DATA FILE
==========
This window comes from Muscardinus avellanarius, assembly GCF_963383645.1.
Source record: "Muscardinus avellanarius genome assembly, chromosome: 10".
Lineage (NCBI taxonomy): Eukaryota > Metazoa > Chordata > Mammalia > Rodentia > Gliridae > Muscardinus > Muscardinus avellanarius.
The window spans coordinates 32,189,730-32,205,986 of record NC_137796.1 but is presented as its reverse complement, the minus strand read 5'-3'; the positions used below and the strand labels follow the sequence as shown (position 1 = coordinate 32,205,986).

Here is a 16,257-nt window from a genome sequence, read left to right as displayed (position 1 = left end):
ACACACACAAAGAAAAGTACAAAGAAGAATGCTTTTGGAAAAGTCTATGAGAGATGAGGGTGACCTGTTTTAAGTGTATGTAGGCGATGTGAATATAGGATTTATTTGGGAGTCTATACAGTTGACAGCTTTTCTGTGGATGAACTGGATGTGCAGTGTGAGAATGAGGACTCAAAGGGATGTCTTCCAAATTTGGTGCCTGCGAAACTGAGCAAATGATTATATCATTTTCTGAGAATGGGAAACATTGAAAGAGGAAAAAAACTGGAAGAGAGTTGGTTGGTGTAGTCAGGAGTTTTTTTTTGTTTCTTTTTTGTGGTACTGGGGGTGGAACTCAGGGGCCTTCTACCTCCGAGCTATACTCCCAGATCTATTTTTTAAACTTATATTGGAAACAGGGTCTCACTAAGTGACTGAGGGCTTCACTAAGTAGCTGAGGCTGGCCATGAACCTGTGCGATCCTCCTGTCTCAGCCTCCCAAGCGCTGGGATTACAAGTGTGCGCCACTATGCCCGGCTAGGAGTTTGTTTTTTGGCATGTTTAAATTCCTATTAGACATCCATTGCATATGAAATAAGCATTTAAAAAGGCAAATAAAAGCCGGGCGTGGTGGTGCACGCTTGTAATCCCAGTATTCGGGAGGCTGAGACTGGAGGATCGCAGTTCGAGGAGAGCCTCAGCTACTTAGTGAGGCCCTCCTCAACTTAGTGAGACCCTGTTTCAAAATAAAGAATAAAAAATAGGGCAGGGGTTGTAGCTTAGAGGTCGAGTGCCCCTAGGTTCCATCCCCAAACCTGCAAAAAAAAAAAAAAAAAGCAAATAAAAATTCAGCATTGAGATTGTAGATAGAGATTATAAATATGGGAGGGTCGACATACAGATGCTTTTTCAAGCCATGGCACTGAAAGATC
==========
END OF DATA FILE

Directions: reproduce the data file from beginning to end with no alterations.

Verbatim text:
This window comes from Muscardinus avellanarius, assembly GCF_963383645.1.
Source record: "Muscardinus avellanarius genome assembly, chromosome: 10".
Lineage (NCBI taxonomy): Eukaryota > Metazoa > Chordata > Mammalia > Rodentia > Gliridae > Muscardinus > Muscardinus avellanarius.
The window spans coordinates 32,189,730-32,205,986 of record NC_137796.1 but is presented as its reverse complement, the minus strand read 5'-3'; the positions used below and the strand labels follow the sequence as shown (position 1 = coordinate 32,205,986).

Here is a 16,257-nt window from a genome sequence, read left to right as displayed (position 1 = left end):
ACACACACAAAGAAAAGTACAAAGAAGAATGCTTTTGGAAAAGTCTATGAGAGATGAGGGTGACCTGTTTTAAGTGTATGTAGGCGATGTGAATATAGGATTTATTTGGGAGTCTATACAGTTGACAGCTTTTCTGTGGATGAACTGGATGTGCAGTGTGAGAATGAGGACTCAAAGGGATGTCTTCCAAATTTGGTGCCTGCGAAACTGAGCAAATGATTATATCATTTTCTGAGAATGGGAAACATTGAAAGAGGAAAAAAACTGGAAGAGAGTTGGTTGGTGTAGTCAGGAGTTTTTTTTTGTTTCTTTTTTGTGGTACTGGGGGTGGAACTCAGGGGCCTTCTACCTCCGAGCTATACTCCCAGATCTATTTTTTAAACTTATATTGGAAACAGGGTCTCACTAAGTGACTGAGGGCTTCACTAAGTAGCTGAGGCTGGCCATGAACCTGTGCGATCCTCCTGTCTCAGCCTCCCAAGCGCTGGGATTACAAGTGTGCGCCACTATGCCCGGCTAGGAGTTTGTTTTTTGGCATGTTTAAATTCCTATTAGACATCCATTGCATATGAAATAAGCATTTAAAAAGGCAAATAAAAGCCGGGCGTGGTGGTGCACGCTTGTAATCCCAGTATTCGGGAGGCTGAGACTGGAGGATCGCAGTTCGAGGAGAGCCTCAGCTACTTAGTGAGGCCCTCCTCAACTTAGTGAGACCCTGTTTCAAAATAAAGAATAAAAAATAGGGCAGGGGTTGTAGCTTAGAGGTCGAGTGCCCCTAGGTTCCATCCCCAAACCTGCAAAAAAAAAAAAAAAAAGCAAATAAAAATTCAGCATTGAGATTGTAGATAGAGATTATAAATATGGGAGGGTCGACATACAGATGCTTTTTCAAGCCATGGCACTGAAAGATC